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Allay (UK) Ltd v Gehlen UKEAT/0031/20 – Companies are reminded to keep all Equality and Diversity training up to date

This week’s blog is brought to you by Laura Doherty – pupil to Sam Healy 

Allay (UK) Ltd v Gehlen UKEAT/0031/20

The recent EAT case stresses the importance on companies to regularly review policies and to keep training provided to staff up to date. The existence of policies such as Equality and Diversity are simply put, not enough.

Background

Mr Gehlen was subjected to racial harassment by a fellow employee. An internal investigation by the employer found that the colleague had made racist comments to Mr Gehlen. Subsequently, a claim was brough for direct race discrimination and harassment related to race. The tribunal upheld the complaint of harassment related to race.

In the first instance the defence that Allay (Ltd) UK had taken all reasonable steps to prevent harassment was rejected (Section 109(4) Equality Act 2010). The Appellants submitted that as they had an equal opportunity policy and an anti-bulling and harassment procedure in place and that this was sufficient to protect their employees.

The tribunal rejected this defence as although it confirmed that training had ‘at some point’ taken place, there was clear need for re-fresher training. Both colleagues and senior members of staff were aware of the comments made to Mr Gehlen after the training had taken place and therefore it was deemed that the Appellants had failed to properly react despite being aware of the comments. In essence, the training provided had become ‘stale’.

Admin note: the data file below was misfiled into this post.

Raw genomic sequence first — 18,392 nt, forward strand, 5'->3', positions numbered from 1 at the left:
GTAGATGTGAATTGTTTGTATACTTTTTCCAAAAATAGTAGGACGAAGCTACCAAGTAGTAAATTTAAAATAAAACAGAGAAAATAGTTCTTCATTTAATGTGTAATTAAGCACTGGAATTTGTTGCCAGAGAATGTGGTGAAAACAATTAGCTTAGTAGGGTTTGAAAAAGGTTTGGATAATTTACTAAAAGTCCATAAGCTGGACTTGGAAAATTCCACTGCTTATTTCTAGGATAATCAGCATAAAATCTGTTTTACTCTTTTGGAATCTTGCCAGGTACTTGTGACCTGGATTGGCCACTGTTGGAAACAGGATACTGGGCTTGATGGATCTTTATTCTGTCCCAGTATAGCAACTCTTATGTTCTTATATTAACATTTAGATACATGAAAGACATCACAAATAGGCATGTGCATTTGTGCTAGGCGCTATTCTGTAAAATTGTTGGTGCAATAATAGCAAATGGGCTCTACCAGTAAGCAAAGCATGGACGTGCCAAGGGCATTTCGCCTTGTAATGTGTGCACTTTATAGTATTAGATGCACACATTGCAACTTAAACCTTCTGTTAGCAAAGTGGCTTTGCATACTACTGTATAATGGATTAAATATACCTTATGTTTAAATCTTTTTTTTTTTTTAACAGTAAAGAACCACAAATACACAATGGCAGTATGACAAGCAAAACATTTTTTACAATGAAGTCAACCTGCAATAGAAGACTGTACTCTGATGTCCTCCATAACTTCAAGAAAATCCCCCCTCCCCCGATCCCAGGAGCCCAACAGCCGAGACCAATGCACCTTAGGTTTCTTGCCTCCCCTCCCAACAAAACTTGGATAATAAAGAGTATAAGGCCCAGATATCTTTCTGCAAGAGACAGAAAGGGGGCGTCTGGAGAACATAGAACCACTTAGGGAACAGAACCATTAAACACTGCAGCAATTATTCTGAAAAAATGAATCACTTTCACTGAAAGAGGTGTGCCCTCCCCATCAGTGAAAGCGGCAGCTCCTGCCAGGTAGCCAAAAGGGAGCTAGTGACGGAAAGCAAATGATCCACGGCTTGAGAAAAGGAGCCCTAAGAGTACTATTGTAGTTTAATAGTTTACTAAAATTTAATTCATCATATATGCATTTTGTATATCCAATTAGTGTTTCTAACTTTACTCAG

Leave for appeal was granted on the basis that the court of first instance had failed to properly engage with the Appellants defence.

Decision

The EAT referred to the decision in Canniffe v East Riding of Yorkshire Council [2000] UKEAT/1035/98 where it was identified that the correct approach to be adopted by employers when determining what is considered reasonable is to consider what preventative steps should have been taken and the to consider what additional further steps could have been taken that were reasonably practicable.

Some of the factors that should be taken into consideration are:

 

  • Cost
  • Practicality
  • Whether or not the steps will be effective in preventing discrimination

HHJ Tayler states at paragraph 52 of the Judgment ‘If an employer wishes to rely on the section 109(4) defence by contending that although further steps could have been taken, they were not reasonably required because they would have been bound, or very likely, to be ineffective; the burden would rest on the employer to establish that was the case, as the burden in establishing the defence rests firmly on the employer.’

Therefore, if there is a further step that could have been taken then the defence that the employer took all reasonable steps will fail. The EAT re-enforced that the threshold for the defence of reasonable steps is an extremely high one.

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